The company has been around for a dozen years and has put much of its focus on government, healthcare and education, and picked up a lot of business based on an easy to use platform and turnkey services.

I spoke with Mike Kilian, a senior director at the company, about how Mvix goes to market, what they’re up to, and how the company’s platform is opening up to deal with a much wider range of playback devices, like Chromeboxes.

Subscribe to this podcast: iTunes * Google Play * RSS

Sean Levy, MediaSignage

November 8, 2017
00:0000:00

There’s no question that consumers like the word free, and it’s a term that has certainly worked for LA-based MediaSignage, which sees about 100 new accounts opened up everyday for its mostly free digital signage platform.

There are lots of software offers in this business that are free for the first account, but you pay after the second and third, and so on. Or ... the software is free, but if you want more than very basic functionality, you need to send the vendor real money.

In this case, MediaSignage says about 80% of the functionality of its platform is indeed free. And if clients do need the rest of what’s on offer, the most they can pay a month is $100 for an enterprise account, no matter how many players they have in a network.

In this episode, I speak with Sean Levy, one of the two co-founders of MediaSignage. We talk a lot about free, and how that works as a business model. The company has run lean, has no sales people, and leverages the hell out of cloud services. We also get into the technical side of the platform, and talk about where the digital signage marketplace is going.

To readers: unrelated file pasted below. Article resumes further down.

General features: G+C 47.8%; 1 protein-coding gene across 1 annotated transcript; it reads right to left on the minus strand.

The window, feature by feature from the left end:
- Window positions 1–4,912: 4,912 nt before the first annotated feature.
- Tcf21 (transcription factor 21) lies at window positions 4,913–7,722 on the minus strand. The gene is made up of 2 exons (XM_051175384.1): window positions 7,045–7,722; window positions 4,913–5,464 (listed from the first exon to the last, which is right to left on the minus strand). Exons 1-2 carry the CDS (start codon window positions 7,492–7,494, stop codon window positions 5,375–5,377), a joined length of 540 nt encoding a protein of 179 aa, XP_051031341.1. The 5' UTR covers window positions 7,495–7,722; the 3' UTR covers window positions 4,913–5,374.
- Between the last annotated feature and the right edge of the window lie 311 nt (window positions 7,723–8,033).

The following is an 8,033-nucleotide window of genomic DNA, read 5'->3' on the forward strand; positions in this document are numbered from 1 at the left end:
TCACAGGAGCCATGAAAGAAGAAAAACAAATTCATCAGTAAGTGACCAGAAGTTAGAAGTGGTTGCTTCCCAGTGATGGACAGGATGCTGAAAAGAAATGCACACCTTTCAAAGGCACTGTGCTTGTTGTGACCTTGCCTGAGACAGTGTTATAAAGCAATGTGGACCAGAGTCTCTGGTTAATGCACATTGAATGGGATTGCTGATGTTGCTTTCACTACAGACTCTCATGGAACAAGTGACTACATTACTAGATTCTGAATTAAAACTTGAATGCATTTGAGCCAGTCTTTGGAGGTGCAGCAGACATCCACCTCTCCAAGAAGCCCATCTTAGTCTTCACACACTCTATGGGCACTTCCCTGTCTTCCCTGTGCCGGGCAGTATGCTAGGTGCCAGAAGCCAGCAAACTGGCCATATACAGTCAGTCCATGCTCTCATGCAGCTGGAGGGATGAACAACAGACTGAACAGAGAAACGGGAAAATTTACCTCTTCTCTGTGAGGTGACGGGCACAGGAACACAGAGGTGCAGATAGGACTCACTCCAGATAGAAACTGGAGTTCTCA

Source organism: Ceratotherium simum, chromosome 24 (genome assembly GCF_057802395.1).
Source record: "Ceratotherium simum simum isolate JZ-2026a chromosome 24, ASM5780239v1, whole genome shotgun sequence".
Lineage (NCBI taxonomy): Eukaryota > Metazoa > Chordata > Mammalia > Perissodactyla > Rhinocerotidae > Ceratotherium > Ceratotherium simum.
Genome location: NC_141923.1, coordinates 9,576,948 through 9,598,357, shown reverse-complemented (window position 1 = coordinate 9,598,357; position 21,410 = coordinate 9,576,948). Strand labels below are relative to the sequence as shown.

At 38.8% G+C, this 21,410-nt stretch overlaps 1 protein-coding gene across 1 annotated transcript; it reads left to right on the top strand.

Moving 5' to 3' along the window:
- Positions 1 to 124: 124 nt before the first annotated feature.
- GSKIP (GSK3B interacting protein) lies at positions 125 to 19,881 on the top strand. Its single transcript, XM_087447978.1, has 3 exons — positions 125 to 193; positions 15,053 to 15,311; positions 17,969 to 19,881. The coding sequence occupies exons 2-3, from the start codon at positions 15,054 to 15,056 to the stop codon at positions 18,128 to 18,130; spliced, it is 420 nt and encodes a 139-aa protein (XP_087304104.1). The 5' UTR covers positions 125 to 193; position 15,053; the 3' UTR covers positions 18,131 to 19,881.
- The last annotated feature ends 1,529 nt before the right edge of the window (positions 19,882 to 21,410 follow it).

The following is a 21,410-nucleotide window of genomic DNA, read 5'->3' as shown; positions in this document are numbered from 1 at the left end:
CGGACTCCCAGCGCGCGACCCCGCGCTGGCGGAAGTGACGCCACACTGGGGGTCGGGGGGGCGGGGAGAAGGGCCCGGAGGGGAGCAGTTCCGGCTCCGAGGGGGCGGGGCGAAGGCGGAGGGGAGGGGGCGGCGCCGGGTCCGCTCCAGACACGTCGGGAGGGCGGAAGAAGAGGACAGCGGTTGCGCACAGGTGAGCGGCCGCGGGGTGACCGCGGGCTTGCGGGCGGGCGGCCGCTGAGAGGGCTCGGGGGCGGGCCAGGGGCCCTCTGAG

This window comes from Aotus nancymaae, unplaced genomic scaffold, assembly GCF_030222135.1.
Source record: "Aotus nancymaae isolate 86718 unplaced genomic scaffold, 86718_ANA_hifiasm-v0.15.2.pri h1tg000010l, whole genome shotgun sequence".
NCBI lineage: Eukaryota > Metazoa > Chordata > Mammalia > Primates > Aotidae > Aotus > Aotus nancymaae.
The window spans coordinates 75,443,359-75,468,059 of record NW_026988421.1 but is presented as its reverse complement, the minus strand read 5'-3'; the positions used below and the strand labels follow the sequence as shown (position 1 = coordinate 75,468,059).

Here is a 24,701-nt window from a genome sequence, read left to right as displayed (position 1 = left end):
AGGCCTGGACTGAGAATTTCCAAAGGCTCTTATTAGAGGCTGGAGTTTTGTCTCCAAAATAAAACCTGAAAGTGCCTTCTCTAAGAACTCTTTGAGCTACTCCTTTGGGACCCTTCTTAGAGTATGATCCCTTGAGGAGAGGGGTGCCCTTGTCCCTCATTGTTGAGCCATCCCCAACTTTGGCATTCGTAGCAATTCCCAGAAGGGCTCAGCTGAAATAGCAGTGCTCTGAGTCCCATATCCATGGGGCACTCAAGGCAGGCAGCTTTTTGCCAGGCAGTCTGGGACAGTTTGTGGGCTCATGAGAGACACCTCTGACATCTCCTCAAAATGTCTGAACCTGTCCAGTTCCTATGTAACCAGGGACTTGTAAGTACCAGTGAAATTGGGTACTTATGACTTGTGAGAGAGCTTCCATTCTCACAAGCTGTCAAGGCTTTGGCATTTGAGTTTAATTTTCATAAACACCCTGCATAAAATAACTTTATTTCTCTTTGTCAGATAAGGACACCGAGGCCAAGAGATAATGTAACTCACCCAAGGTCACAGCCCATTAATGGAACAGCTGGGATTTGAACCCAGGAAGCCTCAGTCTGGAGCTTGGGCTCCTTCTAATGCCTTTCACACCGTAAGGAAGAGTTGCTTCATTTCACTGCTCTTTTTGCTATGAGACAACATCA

Subscribe to this podcast: iTunes * Google Play * RSS

Ryan Sterling, GreenScreens

November 1, 2017
00:0000:00

There is a bit of a gold rush aspect to the rise of the cannabis industry in the United States - first in Colorado and now in several states. The rules aren’t all set, but up here in Canada the whole country is supposed to be legalized by next summer.

There’s a lot of money in the business, and a lot of business being done servicing that sector. A handful of digital signage companies, doing various things like content, have started working in the sector, and one of them is a pure-play startup called GreenScreens.

Based in a cannabis-focused incubator in Boulder, Colorado, the company is providing a full signage solution to dispensaries in three states, with designs of being in 500 locations a year from now.

Their screens educate and pre-sell customers, and based on some field experience, move a lot of extra product.